Demystifying the Independent School Admission Process

This is a sponsored post brought to you by Albuquerque Academy. We at ABQ Mom strive to work with businesses we feel would benefit our readers.

This post is the second of a four-part series for ABQ Mom. In our previous post, we shed light on what defines an independent school and how to choose the best fit for your child. In our upcoming posts, parents with experience in independent schools will cover topics such as tuition assistance and admission testing. We hope this blog series will answer questions about independent schools and help families navigate the educational process in Albuquerque. 

What Can I Expect in an Independent School Admission Process?

Independent School Admission Process ABQ Mom, Albuquerque Academy

Having an understanding of what is involved in the admission process can guide your work toward gaining admission to an independent school for your child. The application process should not be daunting, but it does take some time and organization. Considering the overall timeline is a good way to organize your calendar and keep the process moving in a positive direction. The application process may take anywhere from one to six months, depending on when you first apply.

At most independent schools, including Albuquerque Academy, applications open (become available to the public) in the fall for the following school year. To apply for entry in the fall of 2022, you would begin the application process now (in the fall of 2021). There is typically a set application deadline by which all applications and supporting materials are due. (This year, Albuquerque Academy’s deadline is January 7, 2022.)

It is also important to be aware of the application checklist– items that must be provided in order for your child to be considered by the admission committee for an admission decision.

At Albuquerque Academy, this includes recommendation forms from current math and English teachers, standardized test scores (if available), and report cards for the current and prior two school years, as well as a student interview. These additional items help the admission committee see the entire student’s body of work over a span of time, rather than a current snapshot of the student. This helps them conduct a holistic assessment of the student and their fit for the school’s program. Additionally, and equally as important, the admission committee will ensure that the school is a strong fit for the student.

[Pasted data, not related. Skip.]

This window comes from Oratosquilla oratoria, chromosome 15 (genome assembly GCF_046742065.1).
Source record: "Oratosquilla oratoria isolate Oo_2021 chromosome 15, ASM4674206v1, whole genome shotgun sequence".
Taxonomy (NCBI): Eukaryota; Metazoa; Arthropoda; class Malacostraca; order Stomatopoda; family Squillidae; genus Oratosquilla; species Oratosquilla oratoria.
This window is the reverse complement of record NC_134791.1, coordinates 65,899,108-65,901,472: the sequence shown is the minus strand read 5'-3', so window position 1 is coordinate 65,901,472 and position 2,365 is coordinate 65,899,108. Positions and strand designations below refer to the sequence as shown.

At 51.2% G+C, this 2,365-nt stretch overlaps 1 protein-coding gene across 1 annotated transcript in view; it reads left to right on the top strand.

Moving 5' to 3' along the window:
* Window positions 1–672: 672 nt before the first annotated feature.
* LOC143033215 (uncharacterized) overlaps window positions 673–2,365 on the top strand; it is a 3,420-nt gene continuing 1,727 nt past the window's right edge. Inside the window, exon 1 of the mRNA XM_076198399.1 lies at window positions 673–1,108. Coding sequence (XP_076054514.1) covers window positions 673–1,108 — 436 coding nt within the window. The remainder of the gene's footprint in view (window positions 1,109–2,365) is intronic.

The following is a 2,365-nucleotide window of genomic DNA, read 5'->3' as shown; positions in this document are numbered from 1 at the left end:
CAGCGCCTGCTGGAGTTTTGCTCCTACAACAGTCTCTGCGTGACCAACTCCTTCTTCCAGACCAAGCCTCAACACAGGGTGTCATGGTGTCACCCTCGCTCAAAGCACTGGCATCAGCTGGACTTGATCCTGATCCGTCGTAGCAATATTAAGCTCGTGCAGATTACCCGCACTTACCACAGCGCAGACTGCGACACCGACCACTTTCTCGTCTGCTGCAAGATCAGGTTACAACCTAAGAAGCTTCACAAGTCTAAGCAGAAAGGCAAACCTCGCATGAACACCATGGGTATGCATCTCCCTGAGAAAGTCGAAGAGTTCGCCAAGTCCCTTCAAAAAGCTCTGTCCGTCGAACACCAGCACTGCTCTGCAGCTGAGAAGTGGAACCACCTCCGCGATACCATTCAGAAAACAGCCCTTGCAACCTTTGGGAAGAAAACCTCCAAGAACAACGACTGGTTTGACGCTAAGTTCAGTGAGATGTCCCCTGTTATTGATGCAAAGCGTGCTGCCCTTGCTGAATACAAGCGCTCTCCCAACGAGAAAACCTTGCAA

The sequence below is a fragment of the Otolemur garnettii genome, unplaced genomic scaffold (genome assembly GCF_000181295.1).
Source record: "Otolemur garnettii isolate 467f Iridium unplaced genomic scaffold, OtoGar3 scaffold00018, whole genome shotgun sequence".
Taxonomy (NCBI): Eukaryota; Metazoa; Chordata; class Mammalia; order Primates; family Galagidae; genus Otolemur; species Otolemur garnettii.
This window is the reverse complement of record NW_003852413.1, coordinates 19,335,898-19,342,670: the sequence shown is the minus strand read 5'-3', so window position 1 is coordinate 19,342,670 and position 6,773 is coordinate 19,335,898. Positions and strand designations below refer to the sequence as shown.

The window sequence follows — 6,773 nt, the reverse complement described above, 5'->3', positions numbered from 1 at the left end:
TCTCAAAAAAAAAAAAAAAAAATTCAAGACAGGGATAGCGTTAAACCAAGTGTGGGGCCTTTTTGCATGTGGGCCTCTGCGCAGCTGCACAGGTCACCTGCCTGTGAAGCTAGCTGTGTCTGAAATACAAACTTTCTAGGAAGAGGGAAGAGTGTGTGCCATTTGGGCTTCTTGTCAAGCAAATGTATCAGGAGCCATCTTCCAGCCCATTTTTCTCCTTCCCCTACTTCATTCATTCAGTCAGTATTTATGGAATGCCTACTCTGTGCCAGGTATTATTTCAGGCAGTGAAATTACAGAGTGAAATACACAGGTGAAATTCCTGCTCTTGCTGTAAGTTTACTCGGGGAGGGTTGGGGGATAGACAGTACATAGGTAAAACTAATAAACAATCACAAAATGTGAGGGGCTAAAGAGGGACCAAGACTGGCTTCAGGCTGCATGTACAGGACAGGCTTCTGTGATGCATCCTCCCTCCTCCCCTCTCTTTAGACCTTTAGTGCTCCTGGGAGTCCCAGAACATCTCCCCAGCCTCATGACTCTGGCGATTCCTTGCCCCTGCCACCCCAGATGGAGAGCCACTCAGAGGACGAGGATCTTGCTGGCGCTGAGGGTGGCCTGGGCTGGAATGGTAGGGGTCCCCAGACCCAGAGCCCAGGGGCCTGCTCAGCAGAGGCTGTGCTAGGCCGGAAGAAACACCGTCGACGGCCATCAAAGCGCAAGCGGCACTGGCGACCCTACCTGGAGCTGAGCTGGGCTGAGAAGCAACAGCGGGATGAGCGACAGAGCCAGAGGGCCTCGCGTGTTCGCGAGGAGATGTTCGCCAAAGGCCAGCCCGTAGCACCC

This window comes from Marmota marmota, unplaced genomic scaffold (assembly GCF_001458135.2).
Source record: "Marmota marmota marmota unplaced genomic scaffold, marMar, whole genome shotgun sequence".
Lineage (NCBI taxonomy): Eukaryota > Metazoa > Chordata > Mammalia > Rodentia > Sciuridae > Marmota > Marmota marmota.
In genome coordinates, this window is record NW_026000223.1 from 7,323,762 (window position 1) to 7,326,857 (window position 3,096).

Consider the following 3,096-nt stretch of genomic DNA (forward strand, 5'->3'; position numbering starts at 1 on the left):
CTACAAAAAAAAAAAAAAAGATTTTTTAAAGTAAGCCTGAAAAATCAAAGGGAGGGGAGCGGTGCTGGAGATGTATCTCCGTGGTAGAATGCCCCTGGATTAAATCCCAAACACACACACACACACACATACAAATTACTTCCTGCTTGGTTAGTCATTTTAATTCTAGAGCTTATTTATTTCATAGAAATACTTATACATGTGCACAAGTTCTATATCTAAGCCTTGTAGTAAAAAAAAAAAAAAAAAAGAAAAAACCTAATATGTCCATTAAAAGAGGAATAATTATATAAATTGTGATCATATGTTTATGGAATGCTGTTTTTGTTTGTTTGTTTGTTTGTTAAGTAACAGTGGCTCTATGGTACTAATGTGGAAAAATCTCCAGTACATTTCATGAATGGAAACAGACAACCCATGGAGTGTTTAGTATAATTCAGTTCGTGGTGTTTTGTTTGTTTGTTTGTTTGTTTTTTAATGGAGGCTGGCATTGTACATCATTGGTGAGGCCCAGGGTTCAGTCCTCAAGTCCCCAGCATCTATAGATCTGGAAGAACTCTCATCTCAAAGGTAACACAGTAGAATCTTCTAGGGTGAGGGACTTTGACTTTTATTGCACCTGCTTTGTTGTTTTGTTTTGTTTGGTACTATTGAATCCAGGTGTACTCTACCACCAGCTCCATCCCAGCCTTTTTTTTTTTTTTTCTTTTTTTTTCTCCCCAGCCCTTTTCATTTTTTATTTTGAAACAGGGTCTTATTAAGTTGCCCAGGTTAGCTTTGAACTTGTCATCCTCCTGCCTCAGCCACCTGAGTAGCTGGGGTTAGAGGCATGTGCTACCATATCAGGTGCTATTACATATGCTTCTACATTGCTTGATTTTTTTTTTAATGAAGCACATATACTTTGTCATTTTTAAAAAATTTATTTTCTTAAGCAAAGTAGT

Certainly not to be overlooked are the really fun, optional activities that round out the admission process.

Schools like Albuquerque Academy host an open house and campus tours, invite applicants to hands-on, faculty-led workshops, and welcome you at art shows, performances, and athletic events. As a mother of two students who have been through the admission process and attended an independent school, I would say that these campus activities are the best way for your child to get a feel for the culture of a school. Some of our best moments as a family were when my children stepped foot on what would one day become their own campus and when they had that opportunity to see what it would feel like to be a student there. The sparkle in their eyes and the smiles on their faces told me that they had found their educational home.

If you have questions about Albuquerque Academy or the independent school experience, please contact us at [email protected] or (505) 828-3208.

About the Author

Melissa Seligman, a native New Mexican, matriculated to Baylor University where she earned a bachelor of arts. She subsequently returned to New Mexico, and with the help of an Exxon Foundation grant, attended UNM’s Career Development Program where she earned her K-8 elementary teaching license. Thriving on change and challenge, Melissa has worked in a variety of public and private sector sales and marketing positions throughout her career, including for Fortune 500 companies, privately held firms, and not-for-profits, settling at Albuquerque Academy as the associate director of admission and enrollment management. Melissa’s best job, though, has been as a mother to two children, Noah ’21 and Hallie ’23 who are Academy Chargers through and through.


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